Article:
Five years ago, maybe six, my brother sent my daughters and me to one of the little fish spa’s that sprouted like mushrooms in the alleys and narrow streets around his neighborhood, location Bario Gotico, down town Barcelona, enclosed by the popular Picasso-Museum-neighborhood called Borne and the street-artist’s-Ramblas de Catalunia. Who hasn’t been there? In a single day there’s more tourists then cobble stones paving the medieval streets. After African people selling sunglasses to be chastisized by the guardia civil, wealthy European youngsters investing in real estate to open up Airbnb places and less wealthy Europeans opening up funny cafés, Asian people started spreading out from their whole sale-retail-everything-for-1-euro places into more popular signature Catalan streets opening up one massage salon after the other. At some point these massage salons competed in original ways to attract the millions of pedestrians strolling often aimlessly, the oh so trodden old streets where once a long time ago, time had stood still. Sit down in an electric massage chair and dip your toes, feet and lower legs into a water bassin in front of your chair. Black little fish study your legs for a little time before they attack your skin, nibbling on it, making you giggle, supposedly eating away the dead cells of the top layer of your skin. The experience is a happy one. After fifteen or twenty minutes you pay €25 and continue the aimless wandering most probably quickly interrupted by downing a few beers or a caraf of sangria.
My not yet teenage daughters and I liked the little fish spa’s very much. Surprised how it suits the appetite of different generations; not a common thing while walking through hot old streets with a million fellow holiday people.
Today six years later, my daughters find themselves, spending the first few weeks of their summer holidays in The Netherlands before the two of them come hanging out with me for a couple of weeks. Location: a tranquile island in the midst of the Mediterranean where even in July it’s hard to loose oneself in some sort of dis- or at-traction. Nature talks, often very loud, and people disperse themselves in a quest for tranquility, purity and being away from it all.
Late last night I’ve arrived back at the island which I and my youngest daughter call home since half a year. The day after the night before I seek solid grounds and to recapture my little life here. I take to the rocks at one of my favorite parts along the shore, Dahlet Qorrot bay. I leave the few other people that come out here and my car behind to hike for twenty minutes, maybe half an hour. Until I arrive at what I call my private spa. Here the sea created craters like shallow pools, different ones, connected with the open sea but only by little water ways. The water in the shallow pools is almost stagnant but not completely. It’s as clear as glass. Little fish roam. Little crab crawl. The sun shines fiercely. The extremely salty water is hotter then the electrically heated water in the bath tub at home. I carefully get in the natural health spa, cautious not to slip and slide on the the film of soft sea moss and algea that covers parts of the natural pools, making the whole experience even more of an immersion in nature. The shallow pools are not much deeper then 50 or 70 cm. I stretch myself out in the water, arms wide, legs apart, floating as if I find myself on an airbed. The water is so salty. It prevents anything from sinking. I breath slowly, adjusting my ligaments, patiently relaxing more and more. The back of my head sinks further down. Only my neck is still tensed, trying to keep my head aligned with my torso. I gradually let go. Seawater encircles my closed eyes and blocks my ears. It’s eternally silent, soft and static. And then it starts. I feel the first nibbling at my right hand, it surprises me, I unconsciously pull my hand away from what it is touching. But I realize it’s just little fish and I relax again, stretching my arm comfortably, slowly, not to agitate the placid warm water. After a bit more the little fish seem to have regained trust and courage. They start to nibble at my feet, my legs and my ears. The most unique sensation is when they start nibbling at my eyelids and my cheeks. At some point it tickles too much, just next to the opening of my ears. I move to make them stop for a moment. But I relax again and they retake their meal of savoury human skin. I smile and enjoy intensely what’s happening to me.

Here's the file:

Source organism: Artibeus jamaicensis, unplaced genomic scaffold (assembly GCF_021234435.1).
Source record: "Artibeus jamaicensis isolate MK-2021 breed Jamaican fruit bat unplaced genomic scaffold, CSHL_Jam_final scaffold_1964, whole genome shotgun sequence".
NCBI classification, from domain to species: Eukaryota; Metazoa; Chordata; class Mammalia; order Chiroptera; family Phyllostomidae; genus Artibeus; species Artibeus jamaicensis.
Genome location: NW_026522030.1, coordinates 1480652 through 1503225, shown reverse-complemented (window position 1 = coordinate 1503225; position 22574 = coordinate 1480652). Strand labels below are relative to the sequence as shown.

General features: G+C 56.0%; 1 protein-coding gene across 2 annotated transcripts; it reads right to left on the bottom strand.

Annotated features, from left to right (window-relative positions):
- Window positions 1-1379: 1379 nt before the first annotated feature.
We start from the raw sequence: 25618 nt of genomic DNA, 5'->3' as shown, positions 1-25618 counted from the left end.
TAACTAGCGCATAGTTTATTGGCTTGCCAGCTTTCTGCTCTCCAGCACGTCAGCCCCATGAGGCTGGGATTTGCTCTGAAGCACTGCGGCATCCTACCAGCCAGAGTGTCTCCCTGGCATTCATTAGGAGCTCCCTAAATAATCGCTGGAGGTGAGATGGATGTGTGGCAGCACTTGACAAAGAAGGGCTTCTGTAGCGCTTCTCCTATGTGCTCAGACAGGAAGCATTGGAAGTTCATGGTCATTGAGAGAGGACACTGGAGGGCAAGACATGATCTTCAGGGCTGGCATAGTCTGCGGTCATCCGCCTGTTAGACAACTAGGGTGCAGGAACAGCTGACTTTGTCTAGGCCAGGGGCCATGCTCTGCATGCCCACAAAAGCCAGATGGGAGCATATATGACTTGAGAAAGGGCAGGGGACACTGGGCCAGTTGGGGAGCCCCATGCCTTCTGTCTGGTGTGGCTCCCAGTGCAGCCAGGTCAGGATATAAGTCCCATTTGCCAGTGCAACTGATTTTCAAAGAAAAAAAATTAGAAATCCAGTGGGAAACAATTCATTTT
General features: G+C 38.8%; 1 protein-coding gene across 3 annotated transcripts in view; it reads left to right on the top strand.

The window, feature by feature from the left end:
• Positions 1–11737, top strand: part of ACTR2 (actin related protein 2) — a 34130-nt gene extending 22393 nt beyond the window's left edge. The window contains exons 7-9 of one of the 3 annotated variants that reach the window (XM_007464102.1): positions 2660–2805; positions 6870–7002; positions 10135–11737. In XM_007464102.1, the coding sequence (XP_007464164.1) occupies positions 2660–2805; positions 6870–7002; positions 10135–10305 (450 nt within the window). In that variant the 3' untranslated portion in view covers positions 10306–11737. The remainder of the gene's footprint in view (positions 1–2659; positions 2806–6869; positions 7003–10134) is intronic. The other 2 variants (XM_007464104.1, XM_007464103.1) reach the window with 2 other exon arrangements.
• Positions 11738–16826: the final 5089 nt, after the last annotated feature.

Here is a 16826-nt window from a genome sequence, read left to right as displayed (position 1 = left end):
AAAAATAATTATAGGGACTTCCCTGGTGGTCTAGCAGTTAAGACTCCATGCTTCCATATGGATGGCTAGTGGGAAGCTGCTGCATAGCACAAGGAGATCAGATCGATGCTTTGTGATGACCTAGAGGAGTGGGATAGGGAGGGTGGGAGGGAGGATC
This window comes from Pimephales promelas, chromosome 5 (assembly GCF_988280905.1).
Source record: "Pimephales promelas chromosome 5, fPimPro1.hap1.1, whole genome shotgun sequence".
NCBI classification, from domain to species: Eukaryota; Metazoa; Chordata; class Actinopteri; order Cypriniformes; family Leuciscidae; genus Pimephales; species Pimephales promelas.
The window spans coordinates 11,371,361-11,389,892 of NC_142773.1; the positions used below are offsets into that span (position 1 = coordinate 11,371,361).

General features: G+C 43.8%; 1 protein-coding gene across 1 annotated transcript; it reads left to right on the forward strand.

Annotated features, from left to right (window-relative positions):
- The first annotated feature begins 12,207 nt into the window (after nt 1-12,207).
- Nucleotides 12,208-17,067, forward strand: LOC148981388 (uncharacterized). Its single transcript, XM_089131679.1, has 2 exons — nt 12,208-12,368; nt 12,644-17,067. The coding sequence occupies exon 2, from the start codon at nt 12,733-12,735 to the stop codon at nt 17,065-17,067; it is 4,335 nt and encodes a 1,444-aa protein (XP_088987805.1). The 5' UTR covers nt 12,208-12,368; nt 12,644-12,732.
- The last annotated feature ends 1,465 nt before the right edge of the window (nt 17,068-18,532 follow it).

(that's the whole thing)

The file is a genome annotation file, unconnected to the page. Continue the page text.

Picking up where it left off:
Thank you overcrowded Bario Gotico for having introduced me to this peculiar intimate experience. Reality beats any sought after dis- or at-traction by miles. One of the smallest islands in the Mediterranean, the tranquile isle of Gozo, which is part of the Maltese archipelago, this place completely beats it if it comes to the experience of reality.